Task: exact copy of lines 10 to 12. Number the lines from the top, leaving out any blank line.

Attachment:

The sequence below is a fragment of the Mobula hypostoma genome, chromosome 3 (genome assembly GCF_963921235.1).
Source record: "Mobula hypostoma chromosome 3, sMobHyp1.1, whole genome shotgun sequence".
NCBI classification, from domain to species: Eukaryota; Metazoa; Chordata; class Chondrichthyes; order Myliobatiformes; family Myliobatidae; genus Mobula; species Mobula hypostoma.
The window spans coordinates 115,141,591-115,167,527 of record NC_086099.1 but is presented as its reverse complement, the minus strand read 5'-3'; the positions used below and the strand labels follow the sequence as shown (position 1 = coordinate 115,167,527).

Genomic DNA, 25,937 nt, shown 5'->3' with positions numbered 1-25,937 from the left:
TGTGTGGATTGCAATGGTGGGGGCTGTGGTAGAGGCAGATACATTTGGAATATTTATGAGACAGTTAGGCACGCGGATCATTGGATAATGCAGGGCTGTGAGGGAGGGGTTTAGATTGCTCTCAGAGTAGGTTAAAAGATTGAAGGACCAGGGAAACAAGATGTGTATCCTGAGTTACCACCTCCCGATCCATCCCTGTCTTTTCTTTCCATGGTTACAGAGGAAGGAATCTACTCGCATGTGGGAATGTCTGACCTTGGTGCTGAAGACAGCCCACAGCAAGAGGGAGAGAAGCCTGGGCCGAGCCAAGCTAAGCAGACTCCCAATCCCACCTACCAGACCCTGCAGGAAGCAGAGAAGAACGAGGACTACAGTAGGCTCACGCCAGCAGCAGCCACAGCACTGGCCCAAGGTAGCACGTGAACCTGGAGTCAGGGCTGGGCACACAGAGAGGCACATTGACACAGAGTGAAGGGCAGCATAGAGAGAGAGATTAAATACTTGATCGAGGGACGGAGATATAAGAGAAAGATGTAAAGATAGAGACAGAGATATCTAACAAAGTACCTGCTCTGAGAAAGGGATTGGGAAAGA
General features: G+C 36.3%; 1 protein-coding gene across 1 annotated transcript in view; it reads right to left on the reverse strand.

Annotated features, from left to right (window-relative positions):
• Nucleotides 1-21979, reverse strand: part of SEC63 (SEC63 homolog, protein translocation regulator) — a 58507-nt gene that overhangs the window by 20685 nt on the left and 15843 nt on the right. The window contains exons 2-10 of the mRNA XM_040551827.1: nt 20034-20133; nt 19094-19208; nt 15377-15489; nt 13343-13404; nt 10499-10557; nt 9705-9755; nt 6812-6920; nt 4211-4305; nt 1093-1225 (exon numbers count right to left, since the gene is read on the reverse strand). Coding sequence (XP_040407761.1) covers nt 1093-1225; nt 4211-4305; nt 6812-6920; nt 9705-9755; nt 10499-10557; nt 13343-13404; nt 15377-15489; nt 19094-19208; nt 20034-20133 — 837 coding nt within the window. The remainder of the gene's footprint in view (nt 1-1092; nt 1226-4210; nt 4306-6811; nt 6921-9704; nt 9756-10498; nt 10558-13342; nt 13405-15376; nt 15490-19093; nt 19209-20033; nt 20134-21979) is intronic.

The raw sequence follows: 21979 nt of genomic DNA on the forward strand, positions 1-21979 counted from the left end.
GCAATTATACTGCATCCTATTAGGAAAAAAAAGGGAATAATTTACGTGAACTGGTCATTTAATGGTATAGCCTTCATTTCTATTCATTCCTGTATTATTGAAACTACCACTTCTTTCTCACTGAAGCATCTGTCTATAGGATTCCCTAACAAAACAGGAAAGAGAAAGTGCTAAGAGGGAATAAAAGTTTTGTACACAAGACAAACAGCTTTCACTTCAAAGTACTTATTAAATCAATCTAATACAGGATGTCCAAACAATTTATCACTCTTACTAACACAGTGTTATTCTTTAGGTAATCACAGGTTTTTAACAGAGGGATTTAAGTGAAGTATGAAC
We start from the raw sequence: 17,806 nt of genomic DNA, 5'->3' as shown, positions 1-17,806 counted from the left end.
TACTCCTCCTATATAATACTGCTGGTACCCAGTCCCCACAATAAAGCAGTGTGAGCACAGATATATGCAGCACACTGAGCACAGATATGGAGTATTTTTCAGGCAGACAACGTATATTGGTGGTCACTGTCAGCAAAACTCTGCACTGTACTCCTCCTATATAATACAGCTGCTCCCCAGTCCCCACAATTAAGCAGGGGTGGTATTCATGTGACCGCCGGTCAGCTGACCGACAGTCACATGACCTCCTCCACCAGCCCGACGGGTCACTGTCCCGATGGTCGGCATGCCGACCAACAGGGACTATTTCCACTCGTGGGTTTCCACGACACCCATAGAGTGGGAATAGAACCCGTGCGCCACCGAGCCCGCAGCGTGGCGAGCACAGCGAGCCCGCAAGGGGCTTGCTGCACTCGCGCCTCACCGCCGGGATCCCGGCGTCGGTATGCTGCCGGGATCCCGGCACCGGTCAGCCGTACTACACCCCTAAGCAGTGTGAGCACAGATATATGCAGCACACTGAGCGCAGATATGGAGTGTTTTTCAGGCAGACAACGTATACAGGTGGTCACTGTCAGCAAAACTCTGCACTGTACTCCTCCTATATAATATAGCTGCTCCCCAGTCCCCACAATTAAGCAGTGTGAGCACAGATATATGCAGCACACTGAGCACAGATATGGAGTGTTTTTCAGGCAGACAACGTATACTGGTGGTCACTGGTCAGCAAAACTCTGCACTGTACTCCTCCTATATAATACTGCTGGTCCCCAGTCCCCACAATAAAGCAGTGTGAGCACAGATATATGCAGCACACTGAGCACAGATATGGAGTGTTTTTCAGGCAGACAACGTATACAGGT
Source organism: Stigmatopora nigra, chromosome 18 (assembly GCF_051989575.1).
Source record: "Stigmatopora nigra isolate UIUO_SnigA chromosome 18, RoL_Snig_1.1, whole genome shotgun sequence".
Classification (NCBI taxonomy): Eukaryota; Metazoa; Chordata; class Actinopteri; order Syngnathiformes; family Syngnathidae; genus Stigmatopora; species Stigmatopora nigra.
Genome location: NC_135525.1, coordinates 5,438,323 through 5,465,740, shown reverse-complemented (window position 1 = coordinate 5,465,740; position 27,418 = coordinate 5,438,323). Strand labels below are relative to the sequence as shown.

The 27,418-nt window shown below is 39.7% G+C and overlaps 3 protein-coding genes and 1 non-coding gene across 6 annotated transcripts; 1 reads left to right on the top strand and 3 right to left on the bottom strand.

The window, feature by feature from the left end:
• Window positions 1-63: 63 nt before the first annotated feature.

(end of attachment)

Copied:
The raw sequence follows: 21979 nt of genomic DNA on the forward strand, positions 1-21979 counted from the left end.
GCAATTATACTGCATCCTATTAGGAAAAAAAAGGGAATAATTTACGTGAACTGGTCATTTAATGGTATAGCCTTCATTTCTATTCATTCCTGTATTATTGAAACTACCACTTCTTTCTCACTGAAGCATCTGTCTATAGGATTCCCTAACAAAACAGGAAAGAGAAAGTGCTAAGAGGGAATAAAAGTTTTGTACACAAGACAAACAGCTTTCACTTCAAAGTACTTATTAAATCAATCTAATACAGGATGTCCAAACAATTTATCACTCTTACTAACACAGTGTTATTCTTTAGGTAATCACAGGTTTTTAACAGAGGGATTTAAGTGAAGTATGAAC
We start from the raw sequence: 17,806 nt of genomic DNA, 5'->3' as shown, positions 1-17,806 counted from the left end.